Begin Bulk Proving: Immediately after this transfer the dough to a lightly-oiled tub using a plastic bread scraper. Cover the bowl with a clean, moist dish towel (prevents a skin from forming on the dough) and transfer it to the fridge to sit for 24+ hours.

Day 3 (Typically after dinner) – Weigh/Divide, Pre-Shape, Bench-Rest and Final Shaping

Sometime mid-evening take the dough out of the fridge. It will have grown a little bit depending on the temperature of the fridge. This dough is intended to make two loaves so first weigh it out and split it. NOTE: I have the gram weights of my bowls annotated on their underside using a Sharpie. This allows me to weigh the bowl with the dough inside and, by subtracting the gram weight of the bowl, have the the total gram weight of the dough. Dividing by 2 tells me what weight I need to create loaves that are equal in weight.

Dividing the Dough / Pre-Shaping and Bench Rest: Weigh and divide the dough into two loaves. Shape it into rounds on the counter top using a bench scraper and your hands. Cover with the moist towel for about an hour and let the dough come up in temperature and relax.

Final Shaping and Transferring to Bannetons: After the dough has had a chance to warm and relax do the final shaping of the dough. Transfer your shaped loaves to a well-floured banneton seam-side facing up. Place your bannetons back in the fridge. Cover them with the moist towel to prevent a skin from forming on the underside of the loaves. Leave in the fridge for 12 hours or so. More to come in a later post on how to shape your loaves.

Day 4 – Bake the Bread!

After 12 hours in the fridge the loaves should be ready to bake. An hour or so prior to baking place your Dutch ovens into the oven to preheat at 420oF Convection (around 445oF Conventional). Once the ovens are preheated, remove the loaves from the fridge. Turn out each onto a piece of parchment paper, score with a lame or serrated knife and carefully place into the Dutch Ovens so as not to burn yourself. Cover and return the heated Dutch Ovens to the oven to bake for 35 minutes lids covered. After 35 minutes remove the lids and bake uncovered for an additional 5-10 minutes to your preferred level of crust darkness. Once complete, remove your baked loaves and allow to fully cool on a rack. Internal temperature of your loaves should be >200oF and tapping on the bottom should be “hollow” sounding. If you listen closely you should hear the crust “talking to you” as it crackles while it cools. Enjoy!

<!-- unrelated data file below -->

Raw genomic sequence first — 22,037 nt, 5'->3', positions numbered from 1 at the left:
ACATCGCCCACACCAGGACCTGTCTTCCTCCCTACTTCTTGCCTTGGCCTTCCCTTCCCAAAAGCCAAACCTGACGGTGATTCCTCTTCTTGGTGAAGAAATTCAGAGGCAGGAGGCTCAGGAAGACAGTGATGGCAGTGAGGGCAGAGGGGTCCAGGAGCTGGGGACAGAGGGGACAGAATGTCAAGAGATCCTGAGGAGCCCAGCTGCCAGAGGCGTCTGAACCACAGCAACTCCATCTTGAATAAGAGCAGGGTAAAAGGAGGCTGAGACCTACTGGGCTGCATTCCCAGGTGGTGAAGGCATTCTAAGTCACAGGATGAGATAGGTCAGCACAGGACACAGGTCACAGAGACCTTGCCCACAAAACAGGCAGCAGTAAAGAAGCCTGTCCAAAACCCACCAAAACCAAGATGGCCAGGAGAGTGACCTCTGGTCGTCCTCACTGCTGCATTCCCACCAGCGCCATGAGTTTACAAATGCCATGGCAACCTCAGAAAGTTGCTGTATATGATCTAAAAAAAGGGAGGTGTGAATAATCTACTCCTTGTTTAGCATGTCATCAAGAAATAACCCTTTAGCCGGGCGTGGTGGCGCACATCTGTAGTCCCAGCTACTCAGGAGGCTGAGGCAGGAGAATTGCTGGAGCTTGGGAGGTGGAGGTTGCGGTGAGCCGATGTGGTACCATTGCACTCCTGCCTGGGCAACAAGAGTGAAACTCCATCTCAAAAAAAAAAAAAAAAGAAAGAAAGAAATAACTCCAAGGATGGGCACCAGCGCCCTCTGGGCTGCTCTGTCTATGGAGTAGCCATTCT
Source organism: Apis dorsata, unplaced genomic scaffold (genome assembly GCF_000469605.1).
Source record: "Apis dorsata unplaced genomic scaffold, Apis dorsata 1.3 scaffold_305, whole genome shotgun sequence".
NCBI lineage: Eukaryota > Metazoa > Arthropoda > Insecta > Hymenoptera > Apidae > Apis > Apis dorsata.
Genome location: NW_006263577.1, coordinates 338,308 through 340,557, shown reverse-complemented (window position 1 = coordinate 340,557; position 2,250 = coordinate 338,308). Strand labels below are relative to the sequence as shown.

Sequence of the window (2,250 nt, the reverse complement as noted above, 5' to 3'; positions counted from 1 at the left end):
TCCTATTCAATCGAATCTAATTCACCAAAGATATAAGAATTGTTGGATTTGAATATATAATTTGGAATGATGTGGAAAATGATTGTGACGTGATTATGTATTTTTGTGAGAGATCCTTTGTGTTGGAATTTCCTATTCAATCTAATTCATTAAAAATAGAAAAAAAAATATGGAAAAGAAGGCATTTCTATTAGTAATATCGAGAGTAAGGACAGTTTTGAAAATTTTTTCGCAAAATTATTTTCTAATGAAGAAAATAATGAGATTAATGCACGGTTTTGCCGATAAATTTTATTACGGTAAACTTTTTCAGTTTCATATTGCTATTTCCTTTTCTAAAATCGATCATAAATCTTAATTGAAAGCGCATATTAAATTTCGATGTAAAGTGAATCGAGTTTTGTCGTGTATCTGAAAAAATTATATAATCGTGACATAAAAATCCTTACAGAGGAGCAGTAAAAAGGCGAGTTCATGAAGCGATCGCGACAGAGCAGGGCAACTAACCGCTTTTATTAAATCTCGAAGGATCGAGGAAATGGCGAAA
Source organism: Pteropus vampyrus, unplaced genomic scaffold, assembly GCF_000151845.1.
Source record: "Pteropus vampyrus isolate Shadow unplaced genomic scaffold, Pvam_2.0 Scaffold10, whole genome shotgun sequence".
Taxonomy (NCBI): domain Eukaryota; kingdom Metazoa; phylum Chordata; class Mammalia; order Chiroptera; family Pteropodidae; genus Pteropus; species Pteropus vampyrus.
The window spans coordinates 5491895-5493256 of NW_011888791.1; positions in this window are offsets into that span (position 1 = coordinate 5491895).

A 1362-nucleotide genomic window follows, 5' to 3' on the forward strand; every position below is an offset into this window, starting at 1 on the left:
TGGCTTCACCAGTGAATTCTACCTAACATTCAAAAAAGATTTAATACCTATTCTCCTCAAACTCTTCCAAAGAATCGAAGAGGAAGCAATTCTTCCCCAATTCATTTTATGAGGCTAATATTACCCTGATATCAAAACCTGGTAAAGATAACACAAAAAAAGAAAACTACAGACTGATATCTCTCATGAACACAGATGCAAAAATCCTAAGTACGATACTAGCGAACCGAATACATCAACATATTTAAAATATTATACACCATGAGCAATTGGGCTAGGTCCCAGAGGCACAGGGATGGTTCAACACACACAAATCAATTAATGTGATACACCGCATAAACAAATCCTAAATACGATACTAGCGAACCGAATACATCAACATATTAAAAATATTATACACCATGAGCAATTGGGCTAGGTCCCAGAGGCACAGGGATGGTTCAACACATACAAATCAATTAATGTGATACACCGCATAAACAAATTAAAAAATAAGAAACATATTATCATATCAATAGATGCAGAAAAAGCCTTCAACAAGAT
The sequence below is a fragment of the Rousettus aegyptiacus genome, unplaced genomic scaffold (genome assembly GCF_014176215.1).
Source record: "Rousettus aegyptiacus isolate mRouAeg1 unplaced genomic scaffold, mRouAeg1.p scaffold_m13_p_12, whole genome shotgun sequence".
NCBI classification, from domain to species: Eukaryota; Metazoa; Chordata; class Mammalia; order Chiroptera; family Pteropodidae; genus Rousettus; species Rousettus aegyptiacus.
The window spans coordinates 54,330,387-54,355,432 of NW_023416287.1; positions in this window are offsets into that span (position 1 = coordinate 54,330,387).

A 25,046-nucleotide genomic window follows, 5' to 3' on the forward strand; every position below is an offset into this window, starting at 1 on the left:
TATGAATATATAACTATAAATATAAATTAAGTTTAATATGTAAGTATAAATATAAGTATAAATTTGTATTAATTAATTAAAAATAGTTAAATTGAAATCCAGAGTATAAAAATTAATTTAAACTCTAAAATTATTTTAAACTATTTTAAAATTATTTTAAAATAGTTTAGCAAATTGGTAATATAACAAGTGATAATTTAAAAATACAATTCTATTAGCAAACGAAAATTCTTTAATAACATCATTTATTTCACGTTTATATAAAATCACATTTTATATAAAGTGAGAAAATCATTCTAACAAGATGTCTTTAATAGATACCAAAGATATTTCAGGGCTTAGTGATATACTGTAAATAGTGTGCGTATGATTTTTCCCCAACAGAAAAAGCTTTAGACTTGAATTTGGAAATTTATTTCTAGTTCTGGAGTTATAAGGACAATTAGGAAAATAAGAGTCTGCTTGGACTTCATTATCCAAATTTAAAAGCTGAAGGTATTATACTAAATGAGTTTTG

NOTE: Before using the remove from the Dutch Oven method I was finding that my loaves were darker on the bottom than I preferred. I’ve now started removing the loaves from the Dutch Ovens once the lid-on baking has completed. I put them on a cold, heavy pizza stone to complete the bake (removing the hot Dutch Ovens at the same time). My heavy pizza stone insulates the very bottom of the loaf and keeps it from getting too dark. I have yet to have this stone crack from putting in the heated oven while cold over the past 6 months.

Published by Jim Hayden

Enterprise Transformation Consultant by day; Baker by night! Learning all the time! Iterative and incremental improvement always!